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SAINING brightly in the twilight period of English literature, appears the name of GEOFFREY CHAUCER. He is often called Dan Chaucer, as in the quotation; a title of respect, originally “Don”* or Lord. Southey says, that the line of English poets begins with him, as that of English kings with William the Conqueror. He is styled the “Father of English poetry;” “the loadstar of the language, and extolled as

“The morning-star of song, who made
His music heard below;

* From the Latin Dominus.

Dan Chaucer, the first warbler, whose sweet breath

Preluded those melodious bursts, that fill
The spacious times of great Elizabeth

With sounds that echo still.”

The poets before him are almost forgotten, and you could not even read their rhymes without some study; so much does the old English differ from our own. A short lyric from an unknown poet of the thirteenth century will show the state of the English language at that time. The theme is the uncertainty of life:

“ Winter wakeneth all my care;
Now these leaves waxeth bare.
Oft I sigh and mourn sare,
When it cometh in my thought.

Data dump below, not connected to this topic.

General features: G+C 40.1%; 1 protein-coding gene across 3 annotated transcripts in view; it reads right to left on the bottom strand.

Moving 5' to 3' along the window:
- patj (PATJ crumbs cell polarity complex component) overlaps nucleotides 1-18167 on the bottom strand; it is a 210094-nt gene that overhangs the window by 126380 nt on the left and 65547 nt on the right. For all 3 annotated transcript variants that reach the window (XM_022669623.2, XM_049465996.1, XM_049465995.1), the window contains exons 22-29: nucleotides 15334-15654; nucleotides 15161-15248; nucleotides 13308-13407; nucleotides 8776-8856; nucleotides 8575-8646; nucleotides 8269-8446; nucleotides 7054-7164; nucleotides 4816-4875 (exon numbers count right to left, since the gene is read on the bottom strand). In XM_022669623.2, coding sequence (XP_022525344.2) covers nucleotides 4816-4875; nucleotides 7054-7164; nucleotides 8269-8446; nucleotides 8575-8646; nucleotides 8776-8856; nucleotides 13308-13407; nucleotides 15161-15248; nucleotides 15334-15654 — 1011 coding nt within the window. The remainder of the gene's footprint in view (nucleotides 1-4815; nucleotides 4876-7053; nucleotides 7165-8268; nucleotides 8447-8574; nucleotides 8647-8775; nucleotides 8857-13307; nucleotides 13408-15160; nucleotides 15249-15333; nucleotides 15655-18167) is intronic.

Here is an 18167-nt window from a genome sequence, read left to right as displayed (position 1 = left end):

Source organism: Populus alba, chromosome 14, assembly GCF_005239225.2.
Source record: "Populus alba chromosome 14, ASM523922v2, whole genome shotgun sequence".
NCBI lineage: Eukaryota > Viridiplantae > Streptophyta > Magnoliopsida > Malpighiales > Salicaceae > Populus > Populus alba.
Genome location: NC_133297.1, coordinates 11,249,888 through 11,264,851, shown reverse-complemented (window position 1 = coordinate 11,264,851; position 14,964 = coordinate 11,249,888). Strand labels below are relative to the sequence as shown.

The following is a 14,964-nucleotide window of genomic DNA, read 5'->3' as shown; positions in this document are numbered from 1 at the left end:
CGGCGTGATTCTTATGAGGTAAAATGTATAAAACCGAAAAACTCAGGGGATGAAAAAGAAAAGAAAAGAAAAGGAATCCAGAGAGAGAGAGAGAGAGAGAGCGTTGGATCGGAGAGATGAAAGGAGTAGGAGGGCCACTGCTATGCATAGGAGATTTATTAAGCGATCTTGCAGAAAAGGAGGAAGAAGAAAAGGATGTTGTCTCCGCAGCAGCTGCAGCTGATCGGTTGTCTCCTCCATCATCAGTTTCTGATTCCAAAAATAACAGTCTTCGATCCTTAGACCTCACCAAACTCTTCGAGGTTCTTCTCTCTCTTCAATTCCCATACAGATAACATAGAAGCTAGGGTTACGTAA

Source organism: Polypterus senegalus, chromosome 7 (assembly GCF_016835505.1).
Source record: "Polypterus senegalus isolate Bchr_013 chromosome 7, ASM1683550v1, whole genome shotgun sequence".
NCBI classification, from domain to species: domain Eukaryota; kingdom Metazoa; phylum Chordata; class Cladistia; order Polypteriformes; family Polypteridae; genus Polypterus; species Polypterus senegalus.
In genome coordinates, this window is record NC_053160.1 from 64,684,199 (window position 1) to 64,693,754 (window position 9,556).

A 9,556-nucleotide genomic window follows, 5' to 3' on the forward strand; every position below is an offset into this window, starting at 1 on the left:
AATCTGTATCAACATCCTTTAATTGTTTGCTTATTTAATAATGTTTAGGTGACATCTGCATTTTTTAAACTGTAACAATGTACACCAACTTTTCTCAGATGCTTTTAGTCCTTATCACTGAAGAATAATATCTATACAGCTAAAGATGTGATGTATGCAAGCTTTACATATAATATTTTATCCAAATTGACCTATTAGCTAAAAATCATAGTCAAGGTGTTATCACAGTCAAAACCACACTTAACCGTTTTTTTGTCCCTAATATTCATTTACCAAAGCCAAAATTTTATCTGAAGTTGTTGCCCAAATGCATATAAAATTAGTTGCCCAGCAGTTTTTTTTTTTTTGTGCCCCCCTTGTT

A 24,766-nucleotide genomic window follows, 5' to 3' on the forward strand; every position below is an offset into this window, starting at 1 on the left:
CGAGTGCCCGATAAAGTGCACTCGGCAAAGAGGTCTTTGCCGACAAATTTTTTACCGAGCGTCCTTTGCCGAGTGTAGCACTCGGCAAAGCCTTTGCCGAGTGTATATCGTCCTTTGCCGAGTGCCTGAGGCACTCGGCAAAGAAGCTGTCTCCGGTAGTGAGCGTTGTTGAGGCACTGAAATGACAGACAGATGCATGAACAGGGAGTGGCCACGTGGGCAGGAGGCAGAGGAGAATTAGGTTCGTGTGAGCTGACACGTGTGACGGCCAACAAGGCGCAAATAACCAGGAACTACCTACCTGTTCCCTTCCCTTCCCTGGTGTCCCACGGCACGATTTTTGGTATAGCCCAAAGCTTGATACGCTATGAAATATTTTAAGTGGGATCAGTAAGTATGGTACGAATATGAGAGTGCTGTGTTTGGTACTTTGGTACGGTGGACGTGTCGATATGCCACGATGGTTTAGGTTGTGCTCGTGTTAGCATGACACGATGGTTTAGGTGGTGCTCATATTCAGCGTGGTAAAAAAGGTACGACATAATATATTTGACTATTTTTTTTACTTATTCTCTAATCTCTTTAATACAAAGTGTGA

of this world's joy, how it goth all to nought.
Now it is and now it n'is (is not).
All so it ne'er n'were I wis;
That many men saith sooth it is,
All go'th but Godes will.
All we shall die, though us like ill.
All that grain me groweth green,
Now it falloweth all by-dene (fadeth presently),
Jesu help that it be seen,
And shield us from hell;
For I n'ot (know not) whither I shall,
Ne how long here dwell."

Those early days in “Merrie England” were the days of feudalism, which, you know, is the exact reverse of republicanism, the government of which we are now so proud. The twelfth and thirteenth centuries saw the height of the feudal system, and the commencement of its decline. In our country the basis of honor and power is the people, but in theirs it was the king, from whom all classes took their power, and on whom they were dependent, while the common people were mere slaves, to do his bidding.

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